Research In Motion (RIM) may have few defenders left after yesterday’s third-quarter earnings call, when the company reported yet another delay for its forthcoming line of QNX-based BlackBerry 10 devices.
Citing a delay in chipsets for the new devices, co-CEO Mike Lazaridis said during a conference call that the BlackBerry 10 devices won’t hit the market until “the latter part of 2012.”
Lazaridis said the company was waiting on a LTE-capable, high-efficiency, low-power chipset that is still being developed. While the BlackBerry 7 devices have sold well in other parts of the world, they haven’t done well here in the United States. Lazaridis said that meeting the expectations of consumers here in the United States was a big part of why the company was waiting for the chipsets.
RIM has had to hang its hat on its latest line of BlackBerry 7 devices until it can start shipping BlackBerry 10 products, which the company says will be more competitive with current Android and iOS offerings. RIM shipped a total of 14.1 million handsets in the third quarter and a total of 38 million in the first nine months of its fiscal 2012.
Guidance for the fourth quarter was disappointing. The company expects to ship 11 million to 12 million handsets in the quarter, with revenue topping out between $4.6 billion and $4.9 billion.
Co-CEO Jim Balsillie called the last few quarters “some of the most trying for the company in recent history,” acknowledging that shareholders feel the company has “fallen short.”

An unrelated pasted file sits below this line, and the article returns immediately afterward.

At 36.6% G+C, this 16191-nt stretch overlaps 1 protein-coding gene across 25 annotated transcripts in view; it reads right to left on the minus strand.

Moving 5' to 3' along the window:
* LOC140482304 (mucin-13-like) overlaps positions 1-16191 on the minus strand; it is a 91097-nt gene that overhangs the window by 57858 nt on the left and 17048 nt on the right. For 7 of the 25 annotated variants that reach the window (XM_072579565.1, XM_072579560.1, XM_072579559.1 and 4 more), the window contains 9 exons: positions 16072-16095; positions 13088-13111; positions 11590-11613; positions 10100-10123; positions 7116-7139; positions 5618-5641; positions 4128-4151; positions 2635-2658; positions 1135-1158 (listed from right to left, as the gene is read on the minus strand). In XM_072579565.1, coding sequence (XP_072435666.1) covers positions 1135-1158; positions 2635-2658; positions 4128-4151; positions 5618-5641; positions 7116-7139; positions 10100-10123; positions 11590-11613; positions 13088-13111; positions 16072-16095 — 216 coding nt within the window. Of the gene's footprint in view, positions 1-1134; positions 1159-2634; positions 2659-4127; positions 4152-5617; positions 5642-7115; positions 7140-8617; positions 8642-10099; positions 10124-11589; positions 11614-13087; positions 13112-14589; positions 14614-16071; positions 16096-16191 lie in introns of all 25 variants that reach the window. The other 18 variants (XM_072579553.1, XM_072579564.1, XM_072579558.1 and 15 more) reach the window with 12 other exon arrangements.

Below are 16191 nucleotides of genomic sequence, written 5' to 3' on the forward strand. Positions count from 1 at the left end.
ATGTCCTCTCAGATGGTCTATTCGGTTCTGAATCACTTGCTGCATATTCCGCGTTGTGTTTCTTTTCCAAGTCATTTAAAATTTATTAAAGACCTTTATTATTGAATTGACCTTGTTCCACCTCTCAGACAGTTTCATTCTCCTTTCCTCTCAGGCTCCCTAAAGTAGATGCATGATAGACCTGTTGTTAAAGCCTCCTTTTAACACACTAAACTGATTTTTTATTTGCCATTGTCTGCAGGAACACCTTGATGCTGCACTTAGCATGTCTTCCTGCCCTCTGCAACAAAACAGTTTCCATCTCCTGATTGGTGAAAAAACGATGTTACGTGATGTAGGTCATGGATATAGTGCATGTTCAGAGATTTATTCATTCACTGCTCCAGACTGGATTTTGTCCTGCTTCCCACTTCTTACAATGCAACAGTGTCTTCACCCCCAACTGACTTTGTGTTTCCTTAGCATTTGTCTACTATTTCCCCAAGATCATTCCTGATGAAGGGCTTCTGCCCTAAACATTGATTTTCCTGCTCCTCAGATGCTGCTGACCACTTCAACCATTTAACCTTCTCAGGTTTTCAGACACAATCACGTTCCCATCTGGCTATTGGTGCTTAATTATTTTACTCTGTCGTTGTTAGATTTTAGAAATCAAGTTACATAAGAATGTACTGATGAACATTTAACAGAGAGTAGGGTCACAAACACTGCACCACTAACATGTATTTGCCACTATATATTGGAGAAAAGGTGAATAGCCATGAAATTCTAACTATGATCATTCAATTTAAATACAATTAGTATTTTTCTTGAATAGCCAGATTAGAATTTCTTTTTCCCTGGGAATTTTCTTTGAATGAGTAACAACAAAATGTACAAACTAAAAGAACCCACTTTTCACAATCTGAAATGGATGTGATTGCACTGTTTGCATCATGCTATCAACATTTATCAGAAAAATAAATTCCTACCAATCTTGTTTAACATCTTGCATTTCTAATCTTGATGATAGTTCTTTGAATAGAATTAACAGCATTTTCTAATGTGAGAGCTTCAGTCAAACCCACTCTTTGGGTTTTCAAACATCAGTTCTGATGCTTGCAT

Both Lazaridis and Balsillie have agreed to have their salaries reduced to $1 per year.
Income for the quarter was $265 million, down from $911 million in the year-ago period. Total revenue was down 6 percent at $5.17 billion, compared to $5.5 billion in the same quarter last year.
The 71 percent drop in earnings was due in large part to a previously announced $485 million charge related to excess inventory of the BlackBerry Playbook. RIM shipped just 150,000 PlayBooks in the third quarter and 800,000 over the past nine months. The company has resorted to deep discounts on its QNX-based tablet over the holidays.
Nevertheless, Lazaridis reasserted RIM’s commitment to the PlayBook going forward and promised a rollout of the PlayBook 2.0 software sometime in February. The firmware update will bring with it native email, contacts and calendar, as well as the highly anticipated “Android Player,” which will allow users to run Android apps on the device.
Investors have been leaving the company in droves. Shares of RIM were down over 11 percent to a 52-week low of $13.48 in early morning trading. Shares of RIM hit an all-time high of $144 back June of 2008, at the height of the company’s success.